Russia’s Ministry of Digital Development, Communications and Mass Media plans to approve a framework this month for deploying NB-IoT, LTE-M and EC-GSM cellular IoT networks across the Federation, ComNews reports. The document – awaiting approval by the relevant federal executive bodies – details IoT wireless network usage in utilities, logistics, transport and industrial segments, via the three standards: EC-GSM (900MHz, 1800MHz spectrum bands), LTE-M (a.k.a. eMTC, ‘LTE bands’) and NB-IoT (‘LTE bands’, including 450MHz, 800MHz, 900MHz, 1800MHz, 2100MHz, 2600MHz FDD).
Russian mobile operator MTS and its Belarusian subsidiary, meanwhile, have completed testing of international NB-IoT roaming services between the two countries’ networks. Usage examples given by MTS and MTS Belarus included freight tracking applications.
Touch Lebanon, managed by Zain Group, has embarked on a partnership with IOTree for the first Lebanese NB-IoT network deployment and application launch, which is also billed as Lebanon’s ‘first wireless network of smart traps for harmful pests’. IOTree’s smart wireless trap network was developed ‘using a deep learning algorithm and machine vision designed for the early detection, classification, and counting of different types of harmful pests.’ A trial phase sees 20 smart traps connected to NB-IoT-enabled base stations in Der Tamich (Awkar) and Rabweh.
The recent 5G network development agreement signed by Telecom Egypt and Nokia included a commitment to work together on IoT services. Telecom Egypt will use Nokia’s ‘Worldwide IoT Network Grid (WING) as a Service’, as a platform to launch IoT services for the enterprise segment later this year. In another recent tie-up for Nokia, the Finnish vendor signed agreements with Zain Saudi Arabia aimed at accelerating Zain’s IoT services and applications launches, and providing innovative end-to-end services to the enterprise and public sector segments.
Vodafone Greece has introduced the ‘V by Vodafone’ consumer IoT product range, including the V-Kids Watch, V-SOS Band, V-Auto, V-Multi Tracker and V-Pet Tracker.
The UK’s BT is delivering a LoRaWAN-based Smart Water project across Northumbrian Water’s North East England operating region, initially in three areas of Sunderland, The FastMode reports. BT is providing the low power network and data to enable operational insights, allowing the water company to better understand how its water network performs using the Internet of Things (IoT). The Smart Water project aims to provide a wide range of insights on factors including water flow, pressure and quality to allow the utility to address issues such as water leakage and enhance levels of customers’ water quality. Around 150 sensors will initially be installed across the network to capture data. The project is among a number of recent IoT deployments by BT across the Smart Cities, utilities, transport, logistics and retail sectors.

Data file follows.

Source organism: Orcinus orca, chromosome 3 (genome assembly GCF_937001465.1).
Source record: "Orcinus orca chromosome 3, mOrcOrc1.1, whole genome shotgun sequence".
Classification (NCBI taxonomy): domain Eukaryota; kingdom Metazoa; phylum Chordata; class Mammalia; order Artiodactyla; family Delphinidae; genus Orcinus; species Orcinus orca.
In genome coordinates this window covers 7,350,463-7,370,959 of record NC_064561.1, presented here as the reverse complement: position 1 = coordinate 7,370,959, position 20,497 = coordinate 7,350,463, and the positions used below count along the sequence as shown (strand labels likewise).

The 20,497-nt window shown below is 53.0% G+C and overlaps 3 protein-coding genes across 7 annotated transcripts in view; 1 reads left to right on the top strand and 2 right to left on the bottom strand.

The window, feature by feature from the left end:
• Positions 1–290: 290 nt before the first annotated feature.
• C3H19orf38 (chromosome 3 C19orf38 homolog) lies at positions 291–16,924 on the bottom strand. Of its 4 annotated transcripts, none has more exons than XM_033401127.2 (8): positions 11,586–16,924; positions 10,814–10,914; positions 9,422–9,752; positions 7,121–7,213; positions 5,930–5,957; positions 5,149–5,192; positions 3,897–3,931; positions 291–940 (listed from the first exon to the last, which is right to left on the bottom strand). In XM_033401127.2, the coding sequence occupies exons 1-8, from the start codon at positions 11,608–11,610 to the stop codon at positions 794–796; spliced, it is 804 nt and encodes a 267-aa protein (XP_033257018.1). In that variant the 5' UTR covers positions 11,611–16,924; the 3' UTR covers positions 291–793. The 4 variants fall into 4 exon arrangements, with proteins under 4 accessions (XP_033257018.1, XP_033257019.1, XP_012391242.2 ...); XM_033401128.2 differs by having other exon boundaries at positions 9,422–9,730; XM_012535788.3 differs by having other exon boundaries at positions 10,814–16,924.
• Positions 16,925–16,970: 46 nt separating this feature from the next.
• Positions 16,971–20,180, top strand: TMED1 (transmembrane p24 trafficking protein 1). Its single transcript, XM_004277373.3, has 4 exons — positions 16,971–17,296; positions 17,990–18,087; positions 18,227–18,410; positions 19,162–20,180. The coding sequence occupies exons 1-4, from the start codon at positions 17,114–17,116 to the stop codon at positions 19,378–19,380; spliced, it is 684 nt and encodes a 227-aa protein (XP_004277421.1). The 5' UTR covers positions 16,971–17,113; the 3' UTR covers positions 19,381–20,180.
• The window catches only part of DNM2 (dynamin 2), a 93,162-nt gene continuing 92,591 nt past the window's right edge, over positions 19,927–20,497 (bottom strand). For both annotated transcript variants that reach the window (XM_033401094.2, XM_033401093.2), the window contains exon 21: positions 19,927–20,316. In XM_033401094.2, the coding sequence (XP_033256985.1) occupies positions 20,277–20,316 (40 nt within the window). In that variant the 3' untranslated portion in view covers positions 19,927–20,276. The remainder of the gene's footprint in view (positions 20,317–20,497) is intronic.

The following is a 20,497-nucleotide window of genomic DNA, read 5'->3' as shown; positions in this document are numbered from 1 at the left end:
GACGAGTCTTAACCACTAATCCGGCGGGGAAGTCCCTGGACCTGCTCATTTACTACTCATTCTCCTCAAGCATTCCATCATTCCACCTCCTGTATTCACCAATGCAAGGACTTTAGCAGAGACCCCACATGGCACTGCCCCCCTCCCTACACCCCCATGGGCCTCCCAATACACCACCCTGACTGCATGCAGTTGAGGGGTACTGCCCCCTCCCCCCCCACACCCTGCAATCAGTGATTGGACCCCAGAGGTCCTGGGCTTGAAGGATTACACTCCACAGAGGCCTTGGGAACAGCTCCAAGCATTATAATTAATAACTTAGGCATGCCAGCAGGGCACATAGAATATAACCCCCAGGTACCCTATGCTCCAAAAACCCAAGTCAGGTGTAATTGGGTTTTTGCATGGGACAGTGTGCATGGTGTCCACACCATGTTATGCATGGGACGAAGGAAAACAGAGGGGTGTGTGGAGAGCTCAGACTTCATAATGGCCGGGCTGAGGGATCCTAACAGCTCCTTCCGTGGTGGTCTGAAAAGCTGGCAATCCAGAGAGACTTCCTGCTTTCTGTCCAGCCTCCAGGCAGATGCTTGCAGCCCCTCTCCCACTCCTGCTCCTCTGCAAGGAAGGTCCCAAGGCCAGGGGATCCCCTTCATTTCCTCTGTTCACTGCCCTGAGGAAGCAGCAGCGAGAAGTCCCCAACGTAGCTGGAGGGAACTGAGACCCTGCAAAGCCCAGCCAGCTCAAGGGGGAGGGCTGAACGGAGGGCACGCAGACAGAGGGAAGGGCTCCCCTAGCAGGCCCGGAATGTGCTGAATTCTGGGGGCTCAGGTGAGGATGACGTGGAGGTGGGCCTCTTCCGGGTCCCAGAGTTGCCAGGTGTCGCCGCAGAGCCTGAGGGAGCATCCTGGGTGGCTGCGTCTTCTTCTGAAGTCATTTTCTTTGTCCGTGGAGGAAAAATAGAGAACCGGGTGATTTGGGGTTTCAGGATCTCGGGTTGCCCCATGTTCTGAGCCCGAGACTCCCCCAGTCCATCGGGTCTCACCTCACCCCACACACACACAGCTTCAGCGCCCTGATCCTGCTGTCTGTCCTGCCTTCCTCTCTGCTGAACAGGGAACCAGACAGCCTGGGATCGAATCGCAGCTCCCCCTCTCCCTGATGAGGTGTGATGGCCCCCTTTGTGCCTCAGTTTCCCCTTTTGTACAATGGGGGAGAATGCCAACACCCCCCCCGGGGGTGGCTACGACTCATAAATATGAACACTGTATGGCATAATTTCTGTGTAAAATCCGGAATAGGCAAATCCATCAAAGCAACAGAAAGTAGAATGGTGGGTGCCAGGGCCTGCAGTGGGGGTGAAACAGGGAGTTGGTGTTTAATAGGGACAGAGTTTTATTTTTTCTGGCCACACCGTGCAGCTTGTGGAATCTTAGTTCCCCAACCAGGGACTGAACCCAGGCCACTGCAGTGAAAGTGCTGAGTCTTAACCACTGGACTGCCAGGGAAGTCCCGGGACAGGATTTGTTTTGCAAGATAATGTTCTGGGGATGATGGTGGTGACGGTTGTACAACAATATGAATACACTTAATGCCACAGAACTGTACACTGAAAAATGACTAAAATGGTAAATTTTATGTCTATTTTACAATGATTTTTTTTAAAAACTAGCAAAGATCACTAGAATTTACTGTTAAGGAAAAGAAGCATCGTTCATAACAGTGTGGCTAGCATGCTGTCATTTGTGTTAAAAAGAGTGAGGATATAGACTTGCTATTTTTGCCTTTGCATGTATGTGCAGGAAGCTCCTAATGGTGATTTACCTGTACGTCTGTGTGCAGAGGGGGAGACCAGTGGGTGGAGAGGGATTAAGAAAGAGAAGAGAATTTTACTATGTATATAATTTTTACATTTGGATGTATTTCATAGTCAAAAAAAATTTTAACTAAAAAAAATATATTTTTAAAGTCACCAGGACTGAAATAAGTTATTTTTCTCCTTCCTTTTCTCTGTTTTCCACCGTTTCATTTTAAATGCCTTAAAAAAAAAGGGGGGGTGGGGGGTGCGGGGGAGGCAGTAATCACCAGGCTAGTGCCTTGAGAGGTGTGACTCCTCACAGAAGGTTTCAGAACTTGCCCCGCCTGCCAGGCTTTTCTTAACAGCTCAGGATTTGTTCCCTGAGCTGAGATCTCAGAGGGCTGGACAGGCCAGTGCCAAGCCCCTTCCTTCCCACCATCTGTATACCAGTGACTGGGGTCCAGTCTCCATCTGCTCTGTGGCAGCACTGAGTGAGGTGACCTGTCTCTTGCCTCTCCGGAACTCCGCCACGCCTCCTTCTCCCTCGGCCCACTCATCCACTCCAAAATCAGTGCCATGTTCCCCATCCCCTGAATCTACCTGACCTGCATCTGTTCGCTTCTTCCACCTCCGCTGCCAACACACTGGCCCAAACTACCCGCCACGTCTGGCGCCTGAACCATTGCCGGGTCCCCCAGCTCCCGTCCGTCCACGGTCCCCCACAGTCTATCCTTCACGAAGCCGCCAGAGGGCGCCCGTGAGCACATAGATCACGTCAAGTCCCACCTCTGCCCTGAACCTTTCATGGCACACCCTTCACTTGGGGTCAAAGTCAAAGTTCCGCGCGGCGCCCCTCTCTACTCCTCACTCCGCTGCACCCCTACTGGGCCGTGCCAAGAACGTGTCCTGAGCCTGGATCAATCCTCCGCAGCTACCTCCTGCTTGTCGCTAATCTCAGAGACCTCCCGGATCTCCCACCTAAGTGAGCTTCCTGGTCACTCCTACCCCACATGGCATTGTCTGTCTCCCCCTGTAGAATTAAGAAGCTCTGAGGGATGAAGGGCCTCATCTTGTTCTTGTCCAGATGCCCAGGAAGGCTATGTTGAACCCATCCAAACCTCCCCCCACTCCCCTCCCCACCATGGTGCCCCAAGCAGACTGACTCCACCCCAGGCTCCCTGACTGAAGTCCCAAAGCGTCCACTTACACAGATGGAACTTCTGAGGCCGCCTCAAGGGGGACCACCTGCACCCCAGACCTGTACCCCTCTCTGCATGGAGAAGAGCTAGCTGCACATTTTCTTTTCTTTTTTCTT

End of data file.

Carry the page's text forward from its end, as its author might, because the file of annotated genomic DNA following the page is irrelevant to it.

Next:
German cableco Unitymedia has announced building a LoRaWAN network in the city of Alsfeld in Hesse. The announcement followed other similar deployments, including Unitymedia’s LoRaWAN rollout in Munster disclosed in December, which it said was aimed at ‘enabling applications for an intelligently networked city’.
South Africa’s Vox Telecom has entered a strategic partnership with Activate Group to utilise the ‘Yodiwo’ IoT platform to expand its range of services in the sector, aiming to support ‘fast, secure and smooth’ development and deployment of large-scale IoT solutions.
SoftBank of Japan has signed an agreement with Taiwan’s Chunghwa Telecom to collaborate on artificial intelligence (AI) and IoT to develop best use cases for future smart cities in Taiwan.
Lastly, another Japanese mobile giant, NTT DOCOMO is field testing car manufacturer Nissan’s ‘Invisible-to-Visible’ (I2V) technology in moving vehicles via DOCOMO’s fifth-generation cellular connectivity at the Grandrive test facility in Yokosuka, reports AutomotiveWorld. I2V is described as a future Nissan Intelligent Mobility technology that merges the real and virtual worlds: by combining information from sensors outside and inside the vehicle with data from the cloud, it helps drivers see what is farther down the road, behind a building or around the corner. I2V also connects drivers and passengers to the Metaverse, a virtual world where people interact via avatars.
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